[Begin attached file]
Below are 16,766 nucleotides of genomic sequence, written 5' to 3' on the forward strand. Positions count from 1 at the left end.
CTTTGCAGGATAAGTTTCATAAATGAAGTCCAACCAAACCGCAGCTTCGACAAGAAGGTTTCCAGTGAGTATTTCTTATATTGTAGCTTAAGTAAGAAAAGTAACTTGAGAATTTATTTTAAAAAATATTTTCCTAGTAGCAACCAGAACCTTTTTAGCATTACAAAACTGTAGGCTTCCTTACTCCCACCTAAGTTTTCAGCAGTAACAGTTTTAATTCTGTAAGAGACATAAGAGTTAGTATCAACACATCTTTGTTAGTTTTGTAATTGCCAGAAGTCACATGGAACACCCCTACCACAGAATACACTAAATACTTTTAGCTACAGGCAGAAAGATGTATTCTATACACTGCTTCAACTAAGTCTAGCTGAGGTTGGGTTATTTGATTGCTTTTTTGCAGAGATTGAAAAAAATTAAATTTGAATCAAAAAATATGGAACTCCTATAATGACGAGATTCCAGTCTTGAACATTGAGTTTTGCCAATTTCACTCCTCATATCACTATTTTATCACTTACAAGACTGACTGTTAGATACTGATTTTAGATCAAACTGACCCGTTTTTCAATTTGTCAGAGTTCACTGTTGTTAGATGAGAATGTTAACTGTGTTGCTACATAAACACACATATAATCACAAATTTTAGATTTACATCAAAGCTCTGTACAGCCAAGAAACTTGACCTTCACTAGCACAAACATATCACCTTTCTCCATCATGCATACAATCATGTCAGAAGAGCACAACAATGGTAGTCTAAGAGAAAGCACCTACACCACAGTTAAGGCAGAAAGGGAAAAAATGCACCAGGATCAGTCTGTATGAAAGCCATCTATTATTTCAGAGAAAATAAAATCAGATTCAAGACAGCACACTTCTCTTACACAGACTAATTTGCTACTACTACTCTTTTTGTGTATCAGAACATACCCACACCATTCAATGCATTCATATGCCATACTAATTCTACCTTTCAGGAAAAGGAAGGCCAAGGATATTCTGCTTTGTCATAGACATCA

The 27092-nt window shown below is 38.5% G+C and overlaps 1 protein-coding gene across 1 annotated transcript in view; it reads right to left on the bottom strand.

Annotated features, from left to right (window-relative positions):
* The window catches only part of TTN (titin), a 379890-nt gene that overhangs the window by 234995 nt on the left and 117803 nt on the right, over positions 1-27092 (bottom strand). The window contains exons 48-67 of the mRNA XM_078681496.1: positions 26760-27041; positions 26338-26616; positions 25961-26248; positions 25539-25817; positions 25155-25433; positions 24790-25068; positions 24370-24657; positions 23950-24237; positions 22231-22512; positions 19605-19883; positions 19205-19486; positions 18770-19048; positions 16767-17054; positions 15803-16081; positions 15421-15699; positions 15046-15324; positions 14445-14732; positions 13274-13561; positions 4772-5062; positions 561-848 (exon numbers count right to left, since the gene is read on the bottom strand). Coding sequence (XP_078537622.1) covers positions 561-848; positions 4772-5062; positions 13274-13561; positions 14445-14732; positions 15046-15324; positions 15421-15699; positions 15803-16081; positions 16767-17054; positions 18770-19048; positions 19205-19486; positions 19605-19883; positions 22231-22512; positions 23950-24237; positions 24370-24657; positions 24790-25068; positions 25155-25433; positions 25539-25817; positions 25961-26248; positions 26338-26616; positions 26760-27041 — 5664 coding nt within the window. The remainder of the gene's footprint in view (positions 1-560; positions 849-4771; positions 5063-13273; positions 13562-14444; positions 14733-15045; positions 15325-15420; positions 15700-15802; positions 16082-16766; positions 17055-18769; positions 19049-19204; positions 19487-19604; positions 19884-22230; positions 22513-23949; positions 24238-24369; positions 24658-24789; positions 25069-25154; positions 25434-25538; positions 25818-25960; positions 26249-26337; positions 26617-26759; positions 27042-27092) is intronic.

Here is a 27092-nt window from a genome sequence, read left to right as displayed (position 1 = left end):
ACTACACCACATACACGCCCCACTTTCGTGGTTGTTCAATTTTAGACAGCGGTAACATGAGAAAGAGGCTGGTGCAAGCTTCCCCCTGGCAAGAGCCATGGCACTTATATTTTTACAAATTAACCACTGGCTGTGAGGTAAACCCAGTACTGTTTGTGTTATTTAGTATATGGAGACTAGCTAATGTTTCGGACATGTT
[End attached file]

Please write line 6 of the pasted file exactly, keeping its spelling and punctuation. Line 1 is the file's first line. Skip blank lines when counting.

Here is a 27092-nt window from a genome sequence, read left to right as displayed (position 1 = left end):